HSS Journal

, Volume 3, Issue 2, pp 173–176 | Cite as

Similar Analgesic Effect After Popliteal Fossa Nerve Blockade with 0.375% and 0.75% Bupivacaine

  • Jacques T. Ya Deau
  • Barbara U. Wukovits
  • Vincent R. LaSala
  • Kethy M. Jules-Elysée
  • Leonardo Paroli
  • Richard L. Kahn
  • David S. Levine
  • Jane Y. Lipnitsky
Original Article

Abstract

This study tested the hypothesis that increasing the concentration of bupivacaine from 0.375 to 0.75% would increase the duration of postoperative analgesia by 3 h. Seventy patients scheduled for hospital admission after foot or ankle surgery gave consent to enter this prospective randomized trial. Patients were randomly assigned to receive a popliteal fossa block (posterior approach) using 30 cc of either 0.375% or 0.75% bupivacaine, with epinephrine. Patients also received a neuraxial anesthetic and postoperative intravenous patient-controlled analgesia. Patient characteristics, duration of analgesia, pain scores, use of analgesic medications, and side effects of analgesic therapy were determined. Duration of analgesia was similar with both concentrations of bupivacaine (0.375% 14 ± 8 h, 0.75% 13 ± 6 h; mean ± SD). Pain scores were the same for both groups on the first postoperative day (3 of 10 at rest, 5 with therapy). Analgesic use and side effects attributable to pain management did not differ between groups. In conclusion, postoperative analgesia was not affected by the concentration of bupivacaine used for the nerve block. There was no benefit to increasing the concentration of bupivacaine above 0.375% for single-injection popliteal fossa nerve blockade when performed for postoperative analgesia.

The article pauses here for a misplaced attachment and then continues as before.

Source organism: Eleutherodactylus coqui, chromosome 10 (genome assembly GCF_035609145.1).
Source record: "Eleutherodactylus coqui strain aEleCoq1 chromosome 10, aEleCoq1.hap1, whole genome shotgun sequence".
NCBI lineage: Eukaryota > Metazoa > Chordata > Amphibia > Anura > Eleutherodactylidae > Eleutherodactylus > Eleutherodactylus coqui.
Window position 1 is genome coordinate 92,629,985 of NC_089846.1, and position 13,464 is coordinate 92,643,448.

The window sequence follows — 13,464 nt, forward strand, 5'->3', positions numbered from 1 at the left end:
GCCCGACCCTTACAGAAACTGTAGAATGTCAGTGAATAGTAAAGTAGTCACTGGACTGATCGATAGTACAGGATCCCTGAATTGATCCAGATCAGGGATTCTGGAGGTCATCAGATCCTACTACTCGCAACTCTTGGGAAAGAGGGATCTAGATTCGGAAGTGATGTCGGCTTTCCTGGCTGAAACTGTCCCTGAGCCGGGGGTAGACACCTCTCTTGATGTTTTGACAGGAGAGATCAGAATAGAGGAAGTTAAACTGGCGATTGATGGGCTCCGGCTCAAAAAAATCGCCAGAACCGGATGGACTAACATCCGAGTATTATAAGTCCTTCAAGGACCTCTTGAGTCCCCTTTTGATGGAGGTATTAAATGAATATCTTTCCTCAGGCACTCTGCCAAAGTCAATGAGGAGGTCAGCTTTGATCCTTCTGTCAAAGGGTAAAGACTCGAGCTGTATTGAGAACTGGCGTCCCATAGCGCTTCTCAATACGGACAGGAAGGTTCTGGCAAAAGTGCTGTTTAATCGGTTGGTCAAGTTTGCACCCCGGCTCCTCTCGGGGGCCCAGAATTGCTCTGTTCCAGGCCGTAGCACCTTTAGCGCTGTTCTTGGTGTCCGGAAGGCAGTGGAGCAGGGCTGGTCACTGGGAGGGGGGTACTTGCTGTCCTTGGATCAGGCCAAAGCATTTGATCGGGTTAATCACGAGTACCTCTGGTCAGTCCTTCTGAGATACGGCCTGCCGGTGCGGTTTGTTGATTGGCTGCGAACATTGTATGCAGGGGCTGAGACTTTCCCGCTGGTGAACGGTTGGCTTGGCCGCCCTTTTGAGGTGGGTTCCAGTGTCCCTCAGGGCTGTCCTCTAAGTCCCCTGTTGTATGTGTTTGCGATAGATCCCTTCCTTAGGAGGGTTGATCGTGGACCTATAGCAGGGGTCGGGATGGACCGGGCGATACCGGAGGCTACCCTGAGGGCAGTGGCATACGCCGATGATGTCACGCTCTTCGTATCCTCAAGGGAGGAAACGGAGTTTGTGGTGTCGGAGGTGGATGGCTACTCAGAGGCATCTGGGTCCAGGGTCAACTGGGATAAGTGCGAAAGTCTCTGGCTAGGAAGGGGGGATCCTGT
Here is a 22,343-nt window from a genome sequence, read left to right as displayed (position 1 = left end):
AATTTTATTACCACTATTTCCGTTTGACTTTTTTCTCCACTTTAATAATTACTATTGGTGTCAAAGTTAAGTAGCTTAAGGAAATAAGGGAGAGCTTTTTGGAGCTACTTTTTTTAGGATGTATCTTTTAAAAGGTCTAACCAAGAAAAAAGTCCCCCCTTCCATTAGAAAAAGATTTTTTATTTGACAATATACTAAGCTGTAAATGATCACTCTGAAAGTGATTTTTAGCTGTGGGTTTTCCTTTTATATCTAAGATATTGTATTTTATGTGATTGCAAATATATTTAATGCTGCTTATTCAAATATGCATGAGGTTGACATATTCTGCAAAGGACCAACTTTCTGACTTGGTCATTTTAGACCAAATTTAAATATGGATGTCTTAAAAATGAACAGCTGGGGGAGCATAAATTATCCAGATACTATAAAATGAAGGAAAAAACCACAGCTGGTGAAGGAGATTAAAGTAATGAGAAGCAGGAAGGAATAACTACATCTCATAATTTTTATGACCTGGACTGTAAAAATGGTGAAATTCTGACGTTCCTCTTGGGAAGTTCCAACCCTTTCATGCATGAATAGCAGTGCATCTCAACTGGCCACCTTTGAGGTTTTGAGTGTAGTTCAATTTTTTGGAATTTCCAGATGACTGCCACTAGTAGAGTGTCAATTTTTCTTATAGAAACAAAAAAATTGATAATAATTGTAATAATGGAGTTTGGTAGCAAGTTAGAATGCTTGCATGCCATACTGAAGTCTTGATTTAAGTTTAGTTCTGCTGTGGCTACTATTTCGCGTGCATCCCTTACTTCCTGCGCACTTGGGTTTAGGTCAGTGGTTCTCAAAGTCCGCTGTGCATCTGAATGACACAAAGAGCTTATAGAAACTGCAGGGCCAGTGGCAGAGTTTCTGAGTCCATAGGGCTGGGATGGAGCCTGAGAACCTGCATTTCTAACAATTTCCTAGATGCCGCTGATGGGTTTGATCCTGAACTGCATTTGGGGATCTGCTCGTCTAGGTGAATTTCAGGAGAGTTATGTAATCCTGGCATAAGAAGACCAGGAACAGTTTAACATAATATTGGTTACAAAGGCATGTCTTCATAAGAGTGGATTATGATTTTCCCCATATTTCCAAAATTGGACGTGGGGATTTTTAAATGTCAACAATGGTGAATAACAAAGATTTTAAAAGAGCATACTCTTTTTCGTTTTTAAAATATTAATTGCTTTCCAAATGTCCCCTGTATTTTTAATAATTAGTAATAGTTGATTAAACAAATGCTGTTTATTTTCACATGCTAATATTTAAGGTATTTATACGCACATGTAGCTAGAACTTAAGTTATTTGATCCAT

Key words

analgesia nerve block dose–response relationship 

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Copyright information

© Hospital for Special Surgery 2007

Authors and Affiliations

  • Jacques T. Ya Deau
    • 1
  • Barbara U. Wukovits
    • 1
  • Vincent R. LaSala
    • 1
  • Kethy M. Jules-Elysée
    • 1
  • Leonardo Paroli
    • 1
  • Richard L. Kahn
    • 1
  • David S. Levine
    • 1
    • 2
  • Jane Y. Lipnitsky
    • 1
  1. 1.Department of AnesthesiologyHospital for Special Surgery, Weill Medical College of Cornell UniversityNew YorkUSA
  2. 2.Foot and Ankle Service, Department of Orthopedic SurgeryHospital for Special Surgery, Weill Medical College of Cornell UniversityNew YorkUSA

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